Plumeria lovers across the nation helped coastal gardeners after freeze
Across the Texas Gulf Coast, home gardeners lamented the serious condition of plants hurt by the February freeze. Much-loved plumerias were hit particularly hard.
Plumerias, also known as frangipanis or flora de Mayo, are tropical plants with candelabra branches and produce an abundance of blooms and fragrances in a variety of colors and scents. But they are one of the most tropical species, and therefore very susceptible to cold and freezes, said Loretta Osteen, a Galveston County Master Gardener and plumeria expert.
Osteen, who has been growing plumerias at her Tiki Island home for the past 20 years, first saw this plant on a family visit to Hawaii, where they grow in abundance and usually are the flower of choice for leis. When Osteen returned to Texas, she researched the plant and found there was a Houston-based organization, the Plumeria Society of America, where she could learn more.
Since then, she has focused on growing, propagating, sharing and lecturing about plumerias with anyone who wants to listen. And the plumeria population on the Gulf Coast has exploded in popularity.
Then came the freeze of 2021, made more problematic by power outages that lasted for days on the upper Texas coast.
“This was bad — really, really bad,” she said. “And it was double bad because not only did we have record-low temperatures, we had no electricity or heat. So, if we brought plants into the house, they still froze.”
When Osteen saw the forecasts in February for freezing temperatures, she immediately moved 75 potted plants indoors and then trimmed the limbs of larger plumerias that were in the ground, she said.
“I knew leaving anything outside would die, so I brought them in,” she said. “I cut branches off the big trees and put them in 5-gallon buckets. I must have had 15 branches in each of the six buckets. Since the trees were dormant, it was the right time to cut them.”
Without heat in her home, about 15 percent of her cuttings and plants died. But the others survived and she was ready to start over again, she said.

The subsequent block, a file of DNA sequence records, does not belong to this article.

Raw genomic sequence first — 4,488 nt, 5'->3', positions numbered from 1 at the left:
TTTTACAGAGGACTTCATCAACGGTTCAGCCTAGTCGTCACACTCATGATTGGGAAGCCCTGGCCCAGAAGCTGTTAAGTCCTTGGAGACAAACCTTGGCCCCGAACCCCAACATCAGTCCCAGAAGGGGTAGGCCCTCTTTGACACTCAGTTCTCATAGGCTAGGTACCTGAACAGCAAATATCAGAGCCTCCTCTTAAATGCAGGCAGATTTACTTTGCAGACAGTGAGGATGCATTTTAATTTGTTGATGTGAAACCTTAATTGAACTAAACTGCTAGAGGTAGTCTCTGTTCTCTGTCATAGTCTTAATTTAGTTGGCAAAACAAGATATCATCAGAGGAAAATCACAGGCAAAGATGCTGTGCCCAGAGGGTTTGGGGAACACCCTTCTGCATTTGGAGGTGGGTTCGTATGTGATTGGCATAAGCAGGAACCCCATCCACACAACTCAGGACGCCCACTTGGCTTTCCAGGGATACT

Getting them started as new plants was easy, she said.
She advises to let the cuttings heal, burying them only about 3 to 4 inches and give them a little water. Don’t water them again for several weeks because without any roots, the cuttings will rot, she said. The cuttings will develop root systems in the soil.
Many coastal residents wrapped their outdoor plants and were optimistic they would survive. But several months later, these plants started turning color, getting soft and finally dying.
“They tried so hard to survive, but the freeze damage was just too much and too extreme,” Osteen said.
In normal times, just covering the plant and roots with blankets or foam pipe insulation would protect the plumerias. But the 2021 freeze wasn’t normal.
And the pain of local plumeria fans was heard nationwide. Ray Allison, president of the Plumeria Society of America, said aficionados nationwide came to the rescue with cuttings, seeds and donations.
“We weren’t even out of the freeze when people started contacting us wanting to help rebuild our plumeria gardens,” Allison said. “Packages started arriving with cuttings and we advertised on our Facebook page that they were available to anyone who lost plants. The donations came from Southern California, Hawaii, Florida and Gonzales, Louisiana. We received over 2,000 plant cuttings.”
The Plumeria Society of America is the sole registrar for plumeria species, which are listed with the Royal Horticultural Society in London. There are several regional organizations. Allison’s group has registered 504 unique plumeria plants since 1979. It has given away more than 16,000 seeds in the past three years.
Tropical plumerias appear to be very popular, he said.
“I knew this before: People are drunk with lust over plumerias,” he said. “This year, it brought out a lot of people who are in love with the plant and we are so appreciative.”